Roughly one year into the launch of regulated online gaming in the U.S., some demographic data is starting to come into focus.
Sources of information are plentiful. Consulting firms such as the Innovation Group and AlixPartners have independently carried out up-to-date nationwide surveys into American gambling behavior. (Their findings inform much of this article.) Then there are the analytics obtained by the iGaming operators themselves, courtesy of users who aren’t asked anything but reveal their digital behavior all the same.
For years, the focus on gaming “convergence” has been dominated by the connection, imagined or otherwise, between real-money gambling online and offline. This is still more or less the case, but the impression made on the land-based casino business by free-to-play “social” casinos is becoming too large to ignore. And social casino demographics, as we shall soon see, are in a class of their own.
So which batches of iGaming user data and consumer insights should be scrutinized—and to fulfill what purposes?
In 2004, the Innovation Group initiated an ambitious research project titled “Portrait of the American Gambler.” It surveyed thousands of respondents across the U.S. and probed deeply into their offline gaming behavior, focusing on the land-based player.
Ten years later, the group decided it was time for a redo, so earlier this year, an updated study went out, this time containing plenty of inquiries about real-money online gaming habits and attitudes.
Separately, AlixPartners did its own survey on gaming, targeting a large nationwide sample size, and it too picked a lot of brains about how online gaming figures into modern-day American gambling habits.
The independent findings by the two firms are illuminating for several reasons. First, they frequently match up. Second, they test numerous generalizations about the average online gambler. And third, they both strongly suggest that the online gambler should become a coveted demographic for U.S. land-based casinos.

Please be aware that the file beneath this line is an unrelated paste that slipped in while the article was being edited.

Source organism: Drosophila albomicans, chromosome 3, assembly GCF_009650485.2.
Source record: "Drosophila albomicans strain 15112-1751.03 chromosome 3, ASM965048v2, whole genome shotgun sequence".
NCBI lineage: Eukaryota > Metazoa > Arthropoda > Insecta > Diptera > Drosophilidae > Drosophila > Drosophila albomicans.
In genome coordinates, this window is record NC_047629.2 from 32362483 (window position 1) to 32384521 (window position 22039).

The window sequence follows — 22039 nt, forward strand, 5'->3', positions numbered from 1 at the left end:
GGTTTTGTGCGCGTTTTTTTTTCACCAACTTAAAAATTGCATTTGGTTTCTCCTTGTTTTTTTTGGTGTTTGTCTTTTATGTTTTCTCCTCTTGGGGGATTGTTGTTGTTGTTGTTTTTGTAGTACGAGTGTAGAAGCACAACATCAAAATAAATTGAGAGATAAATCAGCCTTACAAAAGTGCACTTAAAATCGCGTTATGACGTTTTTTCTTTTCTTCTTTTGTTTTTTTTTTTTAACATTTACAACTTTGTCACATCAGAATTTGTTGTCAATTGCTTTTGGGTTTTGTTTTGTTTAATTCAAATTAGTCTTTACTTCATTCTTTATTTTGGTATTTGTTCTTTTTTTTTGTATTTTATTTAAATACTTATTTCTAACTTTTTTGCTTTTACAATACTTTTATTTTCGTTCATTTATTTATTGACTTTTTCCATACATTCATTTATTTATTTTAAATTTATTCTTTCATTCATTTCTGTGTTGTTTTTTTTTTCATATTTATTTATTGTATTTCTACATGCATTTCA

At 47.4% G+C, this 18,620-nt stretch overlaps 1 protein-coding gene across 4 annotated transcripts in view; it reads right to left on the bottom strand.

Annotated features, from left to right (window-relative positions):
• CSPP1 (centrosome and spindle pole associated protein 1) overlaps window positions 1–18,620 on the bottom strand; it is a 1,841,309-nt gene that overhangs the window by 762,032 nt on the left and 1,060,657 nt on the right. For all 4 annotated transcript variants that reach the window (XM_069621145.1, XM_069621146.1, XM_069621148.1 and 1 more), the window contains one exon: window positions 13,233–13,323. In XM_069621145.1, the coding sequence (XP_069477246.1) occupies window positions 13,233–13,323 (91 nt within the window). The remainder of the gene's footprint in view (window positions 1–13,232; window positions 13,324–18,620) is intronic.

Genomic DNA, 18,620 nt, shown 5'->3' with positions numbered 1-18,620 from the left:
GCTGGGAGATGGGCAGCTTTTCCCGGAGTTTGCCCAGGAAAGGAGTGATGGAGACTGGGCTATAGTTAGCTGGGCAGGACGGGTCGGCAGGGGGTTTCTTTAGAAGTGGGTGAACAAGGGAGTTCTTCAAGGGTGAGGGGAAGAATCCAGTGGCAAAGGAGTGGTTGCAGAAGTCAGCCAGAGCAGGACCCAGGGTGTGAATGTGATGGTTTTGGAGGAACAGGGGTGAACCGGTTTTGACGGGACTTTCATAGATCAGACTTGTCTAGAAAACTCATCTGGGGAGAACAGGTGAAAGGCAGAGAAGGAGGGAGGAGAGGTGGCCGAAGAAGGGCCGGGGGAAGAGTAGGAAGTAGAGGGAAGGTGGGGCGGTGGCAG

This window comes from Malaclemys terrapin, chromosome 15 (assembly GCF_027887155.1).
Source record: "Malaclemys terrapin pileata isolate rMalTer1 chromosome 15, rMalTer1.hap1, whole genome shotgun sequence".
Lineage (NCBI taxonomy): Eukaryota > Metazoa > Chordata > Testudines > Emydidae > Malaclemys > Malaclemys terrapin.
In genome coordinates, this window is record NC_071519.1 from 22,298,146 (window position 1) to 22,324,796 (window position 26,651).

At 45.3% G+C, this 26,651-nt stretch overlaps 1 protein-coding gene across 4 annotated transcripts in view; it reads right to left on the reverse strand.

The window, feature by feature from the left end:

What The Data Actually Says
So, is it true that the majority of real-money online gamblers are men?
Yes. Both studies found that approximately two thirds of U.S. online gamblers are men.
While that would be considered a supermajority in Congress, it also reveals that the proportion of female online gamblers is significant, and it shouldn’t be taken for granted that your online gambler will be male all the time. Would you dismiss any one demo that made up 33 percent of your business?
Gender-specific differences are also worth keeping in mind, because they indicate which games either sex prefers. The data shows men are a lot more partial to poker and sports betting, whereas women lean more toward casino-style games.
Another common demographic criterion is age. Here, the data challenges widespread generalizations even further. It is neither true that “the average online gambler is a young person,” nor that “almost all online gamers are young people.”
We can argue over what you consider “young,” but consumer researchers have their own brackets: millennials (ages 18-35), Generation Xers (35-55) and baby boomers (over 55).
AlixPartners puts the average age of the U.S. online gambler at “just under 44 years of age.” Hardly a millennial. That’s because, although numerous online gamblers are millennials, there are enough old-timers in the rest of the population to elevate the mean. The Innovation Group figures that approximately half of all U.S. online gamblers are almost evenly divided into Generation Xers and baby boomers.
Census-type data aside, the most powerfully iconoclastic takeaway from these surveys is that the online gambler is far from the menace to brick-and-mortar business that he (and a third of the time, she) is typically made out to be.
“There’s still a lot of discussion about whether online gaming hampers or helps brick-and-mortar casinos,” says John Bonno, who helped direct the AlixPartners survey into U.S. gaming behavior. “Over the past couple of years, our findings have been very consistent. Online gaming does not negatively impact brick-and-mortar visitation patterns. In fact, it does the opposite. In our survey, online enthusiasts had just about the highest number of average casino visits of any consumer segment we identified.”